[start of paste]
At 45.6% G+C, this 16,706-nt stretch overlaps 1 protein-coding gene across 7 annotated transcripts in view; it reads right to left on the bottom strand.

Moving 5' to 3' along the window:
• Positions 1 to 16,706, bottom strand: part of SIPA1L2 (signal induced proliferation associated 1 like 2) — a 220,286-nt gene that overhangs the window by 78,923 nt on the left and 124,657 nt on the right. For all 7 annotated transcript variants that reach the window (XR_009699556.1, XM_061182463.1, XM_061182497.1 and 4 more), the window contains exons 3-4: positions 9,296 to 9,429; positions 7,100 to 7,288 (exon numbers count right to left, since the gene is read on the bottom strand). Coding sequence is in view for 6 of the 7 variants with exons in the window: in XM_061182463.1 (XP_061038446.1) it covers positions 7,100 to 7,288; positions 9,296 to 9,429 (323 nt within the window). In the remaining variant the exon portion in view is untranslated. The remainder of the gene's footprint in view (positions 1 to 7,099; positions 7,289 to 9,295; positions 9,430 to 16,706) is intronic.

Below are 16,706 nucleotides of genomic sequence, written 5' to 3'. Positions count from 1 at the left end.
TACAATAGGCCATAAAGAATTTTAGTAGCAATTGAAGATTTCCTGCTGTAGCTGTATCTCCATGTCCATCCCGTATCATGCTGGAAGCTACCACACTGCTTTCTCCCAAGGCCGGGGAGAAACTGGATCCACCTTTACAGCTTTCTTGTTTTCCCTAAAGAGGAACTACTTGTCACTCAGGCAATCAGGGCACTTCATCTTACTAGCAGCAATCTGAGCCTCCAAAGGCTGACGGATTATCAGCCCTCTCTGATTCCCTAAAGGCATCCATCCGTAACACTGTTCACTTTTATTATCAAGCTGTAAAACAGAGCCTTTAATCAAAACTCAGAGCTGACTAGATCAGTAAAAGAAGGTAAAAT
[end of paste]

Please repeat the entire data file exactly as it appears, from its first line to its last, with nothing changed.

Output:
At 45.6% G+C, this 16,706-nt stretch overlaps 1 protein-coding gene across 7 annotated transcripts in view; it reads right to left on the bottom strand.

Moving 5' to 3' along the window:
• Positions 1 to 16,706, bottom strand: part of SIPA1L2 (signal induced proliferation associated 1 like 2) — a 220,286-nt gene that overhangs the window by 78,923 nt on the left and 124,657 nt on the right. For all 7 annotated transcript variants that reach the window (XR_009699556.1, XM_061182463.1, XM_061182497.1 and 4 more), the window contains exons 3-4: positions 9,296 to 9,429; positions 7,100 to 7,288 (exon numbers count right to left, since the gene is read on the bottom strand). Coding sequence is in view for 6 of the 7 variants with exons in the window: in XM_061182463.1 (XP_061038446.1) it covers positions 7,100 to 7,288; positions 9,296 to 9,429 (323 nt within the window). In the remaining variant the exon portion in view is untranslated. The remainder of the gene's footprint in view (positions 1 to 7,099; positions 7,289 to 9,295; positions 9,430 to 16,706) is intronic.

Below are 16,706 nucleotides of genomic sequence, written 5' to 3'. Positions count from 1 at the left end.
TACAATAGGCCATAAAGAATTTTAGTAGCAATTGAAGATTTCCTGCTGTAGCTGTATCTCCATGTCCATCCCGTATCATGCTGGAAGCTACCACACTGCTTTCTCCCAAGGCCGGGGAGAAACTGGATCCACCTTTACAGCTTTCTTGTTTTCCCTAAAGAGGAACTACTTGTCACTCAGGCAATCAGGGCACTTCATCTTACTAGCAGCAATCTGAGCCTCCAAAGGCTGACGGATTATCAGCCCTCTCTGATTCCCTAAAGGCATCCATCCGTAACACTGTTCACTTTTATTATCAAGCTGTAAAACAGAGCCTTTAATCAAAACTCAGAGCTGACTAGATCAGTAAAAGAAGGTAAAAT